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By Bruce Reid and Bruce Reid,Sun Staff Writer | August 25, 1994
In response to pressure from a state citizens' panel and U.S. Sen. Paul S. Sarbanes, the Army says it is considering ways of reducing the risk of a serious accident involving Aberdeen Proving Ground's stockpile of mustard agent.Officials at the Army's Chemical Materiel Destruction Agency said yesterday that they have commissioned a study, to be completed this fall, of whether the 1,500-ton stockpile can be housed in earth-covered bunkers or other structures, or moved farther from an airfield used extensively by the Maryland National Guard.
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NEWS
Dan Rodricks | July 30, 2012
Here's an assumption any post-9/11American might make: Someone in a dark room full of computers and video monitors deep inside one of our snoopy federal law enforcement agencies is tracking the purchases of large caches of weapons and ammunition by anyone at any time anywhere in the country, including Anne Arundel County. Isn't that the sort of thing we've been paying for with our federal taxes over the last decade? People who buy explosives for bombs or enough weapons to outfit a small army - they're monitored by someone deep inside the Department of Homeland Security and our vast array of federal agencies, right?
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NEWS
By Bruce Reid and Bruce Reid,Sun Staff Writer | February 6, 1994
A national panel of experts says chemical treatment of Aberdeen Proving Ground's mustard agent stockpile offers an "attractive alternative" to building a huge, controversial incinerator to dispose of the lethal material.A committee of the National Research Council late Friday issued the strongest endorsement to date of alternatives to burning the obsolete chemical warfare agent stockpiles at Aberdeen and Newport, Ind.The two sites, unlike the six other U.S. stockpiles that must be destroyed by order of Congress, have only bulk chemicals, not the more dangerous and less stable rockets and other munitions filled with mustard and nerve agents.
NEWS
September 9, 2011
Even as Libya's rebels prepare to attack the last remaining strongholds of former dictator Muammar Gadhafi, disturbing reports have surfaced of widespread looting at weapons caches abandoned by his retreating forces. The regime's stockpiles included thousands of portable surface-to-air missiles that terrorists could use to shoot down civilian airliners, as well as chemical warheads containing lethal mustard gas. There's no immediate way of knowing exactly how many weapons have gone missing or where they are now, but it's urgent that the new transitional government and its NATO allies move quickly to secure as many of them as possible before they fall into the wrong hands.
NEWS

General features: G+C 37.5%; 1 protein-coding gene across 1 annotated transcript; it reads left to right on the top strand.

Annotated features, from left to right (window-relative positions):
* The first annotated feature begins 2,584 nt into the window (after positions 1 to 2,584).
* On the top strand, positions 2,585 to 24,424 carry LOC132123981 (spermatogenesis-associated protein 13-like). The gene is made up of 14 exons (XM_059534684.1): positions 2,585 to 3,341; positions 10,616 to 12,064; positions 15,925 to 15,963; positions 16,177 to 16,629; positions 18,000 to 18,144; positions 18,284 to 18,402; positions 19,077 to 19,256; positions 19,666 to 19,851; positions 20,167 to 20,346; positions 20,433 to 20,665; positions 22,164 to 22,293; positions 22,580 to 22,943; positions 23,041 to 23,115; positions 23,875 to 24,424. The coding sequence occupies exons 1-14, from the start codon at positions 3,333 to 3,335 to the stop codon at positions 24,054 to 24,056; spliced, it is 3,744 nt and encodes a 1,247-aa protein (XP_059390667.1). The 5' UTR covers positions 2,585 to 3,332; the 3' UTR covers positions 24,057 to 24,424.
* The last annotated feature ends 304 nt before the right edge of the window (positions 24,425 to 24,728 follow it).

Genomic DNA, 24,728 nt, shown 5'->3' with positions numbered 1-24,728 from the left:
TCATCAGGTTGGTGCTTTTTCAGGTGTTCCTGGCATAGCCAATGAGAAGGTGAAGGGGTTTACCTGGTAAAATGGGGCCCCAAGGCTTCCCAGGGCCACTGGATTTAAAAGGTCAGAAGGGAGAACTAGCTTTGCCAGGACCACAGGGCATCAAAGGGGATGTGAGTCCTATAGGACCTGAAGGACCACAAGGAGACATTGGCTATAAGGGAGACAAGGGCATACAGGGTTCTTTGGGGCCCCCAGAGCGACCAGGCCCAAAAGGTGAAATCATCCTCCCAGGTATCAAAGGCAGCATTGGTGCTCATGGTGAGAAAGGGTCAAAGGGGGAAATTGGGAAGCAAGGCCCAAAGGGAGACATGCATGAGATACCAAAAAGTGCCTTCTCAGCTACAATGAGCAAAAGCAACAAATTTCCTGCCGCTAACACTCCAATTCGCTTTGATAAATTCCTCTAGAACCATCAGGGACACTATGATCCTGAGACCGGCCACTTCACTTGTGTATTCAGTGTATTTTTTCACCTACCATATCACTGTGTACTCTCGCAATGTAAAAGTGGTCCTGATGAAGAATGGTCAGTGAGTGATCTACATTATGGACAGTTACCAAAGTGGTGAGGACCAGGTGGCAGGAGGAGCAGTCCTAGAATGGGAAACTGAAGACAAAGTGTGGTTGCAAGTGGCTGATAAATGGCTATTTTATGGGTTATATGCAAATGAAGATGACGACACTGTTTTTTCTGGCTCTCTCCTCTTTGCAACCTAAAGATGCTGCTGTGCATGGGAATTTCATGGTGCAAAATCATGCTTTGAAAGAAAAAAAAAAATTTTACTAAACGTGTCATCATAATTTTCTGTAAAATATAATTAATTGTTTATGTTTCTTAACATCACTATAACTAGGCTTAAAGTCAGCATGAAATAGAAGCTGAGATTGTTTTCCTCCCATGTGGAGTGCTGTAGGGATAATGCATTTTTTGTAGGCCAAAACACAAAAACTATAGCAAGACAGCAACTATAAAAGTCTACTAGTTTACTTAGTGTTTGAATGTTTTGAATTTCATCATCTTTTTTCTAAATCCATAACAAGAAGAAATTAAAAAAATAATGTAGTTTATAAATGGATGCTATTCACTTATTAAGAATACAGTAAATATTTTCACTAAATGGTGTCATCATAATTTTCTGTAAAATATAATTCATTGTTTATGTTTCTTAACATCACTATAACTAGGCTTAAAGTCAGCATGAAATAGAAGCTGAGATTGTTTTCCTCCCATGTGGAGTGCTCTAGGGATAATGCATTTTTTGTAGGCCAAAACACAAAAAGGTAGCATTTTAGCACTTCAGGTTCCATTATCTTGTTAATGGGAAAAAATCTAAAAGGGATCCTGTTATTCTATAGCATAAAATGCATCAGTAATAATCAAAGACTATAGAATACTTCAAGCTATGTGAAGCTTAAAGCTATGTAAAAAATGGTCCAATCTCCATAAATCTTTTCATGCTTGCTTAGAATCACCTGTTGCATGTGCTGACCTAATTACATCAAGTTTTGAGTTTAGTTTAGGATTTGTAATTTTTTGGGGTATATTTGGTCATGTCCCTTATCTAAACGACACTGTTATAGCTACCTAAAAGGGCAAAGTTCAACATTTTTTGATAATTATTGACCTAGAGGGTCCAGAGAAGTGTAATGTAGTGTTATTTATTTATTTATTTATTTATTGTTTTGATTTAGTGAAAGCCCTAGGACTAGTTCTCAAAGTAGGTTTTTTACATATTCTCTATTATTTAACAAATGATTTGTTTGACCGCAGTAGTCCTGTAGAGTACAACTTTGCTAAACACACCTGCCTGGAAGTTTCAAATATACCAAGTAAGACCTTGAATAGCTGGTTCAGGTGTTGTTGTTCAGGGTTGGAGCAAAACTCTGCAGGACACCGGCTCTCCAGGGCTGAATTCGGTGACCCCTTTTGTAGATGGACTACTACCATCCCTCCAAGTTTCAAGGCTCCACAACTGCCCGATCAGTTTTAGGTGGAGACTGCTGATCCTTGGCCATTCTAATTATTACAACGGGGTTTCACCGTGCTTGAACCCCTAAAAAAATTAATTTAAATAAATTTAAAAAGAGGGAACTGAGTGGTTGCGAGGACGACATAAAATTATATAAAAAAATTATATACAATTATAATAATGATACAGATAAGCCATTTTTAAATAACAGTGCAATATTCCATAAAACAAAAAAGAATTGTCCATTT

By New York Times News Service | November 15, 1993
In 16 concrete bunkers built by the Army for a war with Hirohito and Hitler, the United States has begun assembling about 50 tons of plutonium, a vast stockpile of one of the most expensive materials ever produced and perhaps the most important to safeguard. The Department of Energy says the World War II bunkers, each about the size of a two-car garage, are going to be used for interim storage, meaning six or seven years.But plutonium, which was invented by the Energy Department's predecessor, the Manhattan Project that produced the atomic bomb, may turn out to be the hardest thing on earth to dispose of.And at the Energy Department, "interim" can have an elastic meaning.
NEWS
By Mark Thompson and Mark Thompson,Knight-Ridder News Service | February 21, 1992
WASHINGTON -- It rests in countless vats, vaults and depots across the country, intended to carry the nation through the first three years of a global war.But a look inside the Pentagon's little-known National Defense Stockpile suggests that if World War III breaks out, the U.S. military will be ready to fight World War I all over again. Among its contents:* 150,000 tons of tannin, used in tanning cavalry saddles and knapsacks -- enough, in the words of one top Pentagon official, "to refight the Civil War."
NEWS
By Lane Harvey Brown and Lane Harvey Brown,SUN STAFF | January 17, 2002
Harford County residents filled Edgewood Senior Center last night to hear how the Army plans to destroy Aberdeen Proving Ground's 1,621-ton stockpile of mustard agent more than three years ahead of schedule. Some in the crowd of about 160 were APG workers living in nearby communities. Others recalled sitting in similar meetings a decade ago when the Army was proposing to incinerate the toxic material. Noting the risk of terrorism, the Army announced last week that it would speed destruction of the mustard agent, which is about 5 percent of the U.S. military's banned chemical weapons stockpile.
NEWS
By Lane Harvey Brown and Lane Harvey Brown,SUN STAFF | February 10, 2002
Two surprises awaited the group of Kentucky residents that visited an Aberdeen Proving Ground laboratory to watch workers neutralize toxic mustard agent: They didn't have to wear a gas mask, but they couldn't chew gum. Group members, who live near Blue Grass Army Depot, were at the Harford County military installation for three days last week to meet with representatives from Defense Department programs that oversee the nation's chemical stockpiles and...
NEWS
By Laura Barnhardt and Laura Barnhardt,SUN STAFF | March 12, 2005
As the last 30 gallons of mustard agent stockpiled for decades at the Aberdeen Proving Ground were dissolved yesterday, so were many of the fears among the people who live nearby. A surplus of more than 1,600 tons of mustard agent - best known for its lethal effects in the trench warfare of World War I - had been stored at the military proving ground in Harford County for more than 60 years. The stockpile, which occasionally leaked, prompted worries among area residents and strident debates about how best to dispose of the chemical warfare material.
NEWS
By Jonathan Bor and Jonathan Bor,SUN STAFF | October 13, 2001